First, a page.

Courtesy Muted Fawn

Art & Architecture

Muted Fawn Celebrates the Space Between Fetish and Fragility

A dangerous photo catches the eye. Be it a shot from a photojournalist capturing lives at risk or a high-fashion image wowing with its unreal fragility, danger in photography instills a sense of awe.

Danger, in many ways, is at the root of Nedda Afsari’s work: One images snaps a woman wearing a latex catsuit as she embraces a cactus, another brandishes a knife to the breast with only a thin, lacy bra between flesh and blade and then there is the one image of a dominatrix in leather lingerie riding a spiked toy horse. Afsari’s work presents precariousness as stimuli, as a way to unlock feelings and discussions of control, all in the hopes of finding peace and power. 

And the risks she takes as a photographer are at the core of her creative process. “I allow danger to be an ingredient in my art,” Afsari explains, a notion that links to her alias, Muted Fawn. “Within the sexual nature of some of my art, in the creation of it, I often find a path on which to walk through that sense of danger and, essentially, hell.” The results are photos predominantly featuring so-called good girls taking private activities and displaying them in public by way of Afsari’s lens. Much of this is accomplished by crafting a rich scene in the mind before it manifests on set. “I approach most of my shoots with a specific idea and theme that I want to explore,” Afsari says, noting the use of multi-genre mood boards to map colors, textures, styles and thoughts related to a potential image. Although her style relies on planning—from set building to location scouting—spontaneity almost always adds a new layer. “I love it when surprising elements end up taking a shoot into a whole new world of possibilities,” she says.
Her photographic subjects often occupy both the unreal and the real, risque fantasies and bedroom truths alike. They are all playing roles, stepping out of the self to depict something both staged at the same time as improvised. “[They] are all different characters themselves, coming into the shoot with me on a journey,” Afsari explains. “Some of them don’t consider the styling a costume. Some do feel as though they have taken on a new persona, while certain others may feel that they have taken their power back, or perhaps become more vulnerable in the process.” 

Afsari’s photos are also imbued with a vulnerability that magnifies a sense of urgency. “Some photoshoots are extremely personal and therapeutic for subjects and myself,” Afsari explains. “I create a safe place to explore and transmute personal desires and/or pain. Other times, like in the case with a lot of my musician subjects, I am capturing their spirit and their specific sets of influence and inspiration.” She continues, “I want people to see that I provide as a safe space to push boundaries, get experimental and have the ability to evoke powerful yet vulnerable imagery from their hearts and true to their visions.”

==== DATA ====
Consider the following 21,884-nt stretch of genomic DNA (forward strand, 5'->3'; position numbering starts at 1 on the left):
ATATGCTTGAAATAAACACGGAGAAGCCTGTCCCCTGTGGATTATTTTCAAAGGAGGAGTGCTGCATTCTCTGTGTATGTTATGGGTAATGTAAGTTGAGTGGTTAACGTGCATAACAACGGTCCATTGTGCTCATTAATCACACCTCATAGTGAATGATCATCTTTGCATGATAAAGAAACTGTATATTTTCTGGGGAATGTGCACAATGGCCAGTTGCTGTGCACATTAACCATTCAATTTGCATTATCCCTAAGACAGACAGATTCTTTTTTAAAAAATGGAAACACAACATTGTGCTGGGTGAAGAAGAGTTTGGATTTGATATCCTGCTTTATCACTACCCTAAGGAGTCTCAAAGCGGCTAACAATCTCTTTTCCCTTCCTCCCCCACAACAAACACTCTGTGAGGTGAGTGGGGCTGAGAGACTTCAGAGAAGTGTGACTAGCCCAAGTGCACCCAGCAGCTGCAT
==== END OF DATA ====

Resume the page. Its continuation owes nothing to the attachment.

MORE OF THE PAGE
Her work with musicians is transforming Afsari’s craft into a more tactile zone, wandering between concert spaces and set pieces. Unsurprisingly, the results have yielded collaborations with fans and friends of her work from Jennie Vee, whose latest video Afsari directed, to St. Vincent, who tapped Afsari to create the visuals for her latest album, MASSEDUCTION.  “I know the importance of a strong visual to go along with the sonic soundscape musicians create,” she mentions. “It excites me to be a part of that. There’s an intense satisfaction in being a part of a musical collaboration—holding the final product—the vinyl itself is a feeling I can’t describe. It’s joyous” 

This sense of feeling, of taking photography from a single image to something more available in the world, is clearly a new focus for Afsari as she’s branching out into yet another new realm: books. Afsari is working on her debut book, UNMUTED. “It explores themes of self-awareness and identity, sexuality, the internal struggle of power versus surrender, and the goddess awakening," she describes.  In a way, this new entree brings it all back to the danger of the photo by allowing outsiders further into her process, to understand and to explore her world closer still. This, too, is a risk. “It’s an introspective book that shines light on the divine feminine power while simultaneously aims to balance the masculine and feminine,” Afsari says. “It harnesses both their energy and mine, and is ignited by the sacred nature of the photo shoot itself.”

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